Dispatches From Another Universe – the Breatharians

Every now and then my wandering on the web turns up a world view that is so far from reality it’s… well… breathtaking.

Take the Breatharians for example.

This page looks like yet another attempt to skim some cash from the gullible, in this case by the aptly named Wiley Brooks. The page that describes his “Immortality Workshop” reads like a clumsy spoof:

The workshop includes a visit to Earth Prime in the 5th Dimension in your physical body if you are ready.
The cost is $1,000,000.00 USD
The process starts with a $10,000 USD deposit by BANK WIRE TRANFER.
No Refunds

But no, a few Google searches turned up a legion of followers who believe that their Fearless Leader really can live without food and absorb energy from the sun like a solar panel. Apparently this is more an example of Poe’s Law than a deliberate scam.

What’s going on here?  Can these people really be occupying the same universe that I am? What is driving them to cling to such a Bizzaro World view?

It’s not as though it’s hard to test these claims. Just stick them in a room with no food, no water, all the sunlight they want and start the stopwatch. In fact, this is exactly what happened in the case of one of our local exponents when 60 Minutes asked her to demonstrate her abilities. To no one’s surprise she was almost dead from dehydration in 48 hours.

You would think that would be the end of it, but of course that’s not the way the world works. She’s still at it ten years later despite the fact that more than one of her followers have died from these bizarre practices.

To quote Carl Sagan, “Extraordinary claims require extraordinary evidence“. Unfortunately the press, with its constant craving for new fodder, is less than skeptical when a catchy item like this comes along, and before you know it the fruitcakes have some free credibility – “as seen on Today Tonight!!!.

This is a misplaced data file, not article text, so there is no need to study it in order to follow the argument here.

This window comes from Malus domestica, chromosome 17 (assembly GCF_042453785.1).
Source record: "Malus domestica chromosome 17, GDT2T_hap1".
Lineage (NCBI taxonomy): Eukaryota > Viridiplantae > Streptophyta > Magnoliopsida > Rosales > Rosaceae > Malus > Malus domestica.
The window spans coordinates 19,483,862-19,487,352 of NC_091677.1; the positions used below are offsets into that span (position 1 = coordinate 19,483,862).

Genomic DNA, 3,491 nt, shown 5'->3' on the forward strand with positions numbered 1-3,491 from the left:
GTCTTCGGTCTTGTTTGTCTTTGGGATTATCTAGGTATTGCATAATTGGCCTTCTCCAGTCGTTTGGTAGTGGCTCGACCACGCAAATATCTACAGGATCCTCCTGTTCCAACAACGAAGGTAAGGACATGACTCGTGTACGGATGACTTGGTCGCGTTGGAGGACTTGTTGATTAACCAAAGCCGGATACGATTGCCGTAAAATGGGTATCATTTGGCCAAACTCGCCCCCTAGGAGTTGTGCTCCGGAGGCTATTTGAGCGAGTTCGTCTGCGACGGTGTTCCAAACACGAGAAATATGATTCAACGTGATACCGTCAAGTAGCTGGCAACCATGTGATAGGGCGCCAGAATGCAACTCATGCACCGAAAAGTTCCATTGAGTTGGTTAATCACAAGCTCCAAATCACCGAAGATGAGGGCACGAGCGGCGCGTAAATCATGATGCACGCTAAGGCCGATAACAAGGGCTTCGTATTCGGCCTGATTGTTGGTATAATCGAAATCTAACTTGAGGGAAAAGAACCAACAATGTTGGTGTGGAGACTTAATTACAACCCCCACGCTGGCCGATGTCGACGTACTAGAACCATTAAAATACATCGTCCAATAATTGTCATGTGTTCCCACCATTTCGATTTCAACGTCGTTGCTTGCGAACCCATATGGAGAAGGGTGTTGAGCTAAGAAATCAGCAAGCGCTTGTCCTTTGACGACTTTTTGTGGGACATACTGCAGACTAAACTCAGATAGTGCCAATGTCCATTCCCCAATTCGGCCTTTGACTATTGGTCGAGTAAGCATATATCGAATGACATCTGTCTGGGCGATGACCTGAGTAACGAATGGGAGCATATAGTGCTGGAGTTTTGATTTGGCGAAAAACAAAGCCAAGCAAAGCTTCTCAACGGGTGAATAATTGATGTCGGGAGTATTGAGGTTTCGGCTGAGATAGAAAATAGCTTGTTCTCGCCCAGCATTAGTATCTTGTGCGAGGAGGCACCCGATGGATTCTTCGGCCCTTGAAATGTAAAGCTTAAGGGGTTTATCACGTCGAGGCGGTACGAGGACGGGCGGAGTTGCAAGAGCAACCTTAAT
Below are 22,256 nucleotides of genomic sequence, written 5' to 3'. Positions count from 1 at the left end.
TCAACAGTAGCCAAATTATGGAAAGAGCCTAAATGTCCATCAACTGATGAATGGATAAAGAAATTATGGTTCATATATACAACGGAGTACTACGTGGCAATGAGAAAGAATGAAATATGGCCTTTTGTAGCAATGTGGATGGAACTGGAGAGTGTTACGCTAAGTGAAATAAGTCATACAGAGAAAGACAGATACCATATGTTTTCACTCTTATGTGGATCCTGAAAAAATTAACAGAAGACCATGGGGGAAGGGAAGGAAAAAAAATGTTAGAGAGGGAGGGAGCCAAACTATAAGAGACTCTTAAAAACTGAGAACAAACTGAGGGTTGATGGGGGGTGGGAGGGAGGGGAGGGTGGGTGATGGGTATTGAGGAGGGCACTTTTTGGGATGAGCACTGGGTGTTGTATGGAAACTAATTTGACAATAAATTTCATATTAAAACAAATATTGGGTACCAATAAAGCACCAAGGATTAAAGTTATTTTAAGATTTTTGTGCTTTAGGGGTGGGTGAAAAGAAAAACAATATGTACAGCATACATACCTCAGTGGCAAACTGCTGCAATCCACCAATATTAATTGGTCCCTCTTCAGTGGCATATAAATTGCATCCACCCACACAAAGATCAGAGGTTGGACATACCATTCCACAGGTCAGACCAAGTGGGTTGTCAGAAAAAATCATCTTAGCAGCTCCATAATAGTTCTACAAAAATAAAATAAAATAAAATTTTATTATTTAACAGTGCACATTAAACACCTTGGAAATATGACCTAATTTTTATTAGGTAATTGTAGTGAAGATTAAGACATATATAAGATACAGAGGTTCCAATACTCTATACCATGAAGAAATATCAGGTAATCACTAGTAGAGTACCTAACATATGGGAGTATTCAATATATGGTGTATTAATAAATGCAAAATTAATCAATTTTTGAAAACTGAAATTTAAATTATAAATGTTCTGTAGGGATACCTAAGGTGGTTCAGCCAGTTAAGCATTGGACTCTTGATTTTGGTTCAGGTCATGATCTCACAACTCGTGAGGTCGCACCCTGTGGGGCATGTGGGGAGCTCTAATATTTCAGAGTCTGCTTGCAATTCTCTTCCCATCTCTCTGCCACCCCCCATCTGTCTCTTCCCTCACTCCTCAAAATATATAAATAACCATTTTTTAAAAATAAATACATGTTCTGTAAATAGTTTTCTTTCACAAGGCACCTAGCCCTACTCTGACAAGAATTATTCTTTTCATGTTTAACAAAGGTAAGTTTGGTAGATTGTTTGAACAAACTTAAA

Take this poor soul for example. His story was splashed across the headlines last year when a “Facilitated Communicator” claimed she’d broken through his comatose state and could communicate with him via a keyboard. This kind of communication was discredited years ago but somehow she was given the benefit of the doubt. Eventually they called in the big guns:

“I believe that he is sentient. They’ve shown that with MRI scans,” said James Randi, a prominent skeptic who during the 1990s investigated the use of facilitated communication for autistic children. But in the video, “You see this woman who’s not only holding his hand, but what she’s doing is directing his fingers and looking directly at the keyboard. She’s pressing down on the keyboard, pressing messages for him. He has nothing to do with it.”

Well, no shit.

The story went cold when somebody thought to ask him some questions without the “facilitator” in the room. Yes, that’s right; it was a worldwide news story before someone actually though to do that. Too late anyway. The press had already moved on to the next piece of credulous fluff, and the more interesting story – the possibility that this man was conscious – was trampled in the rush.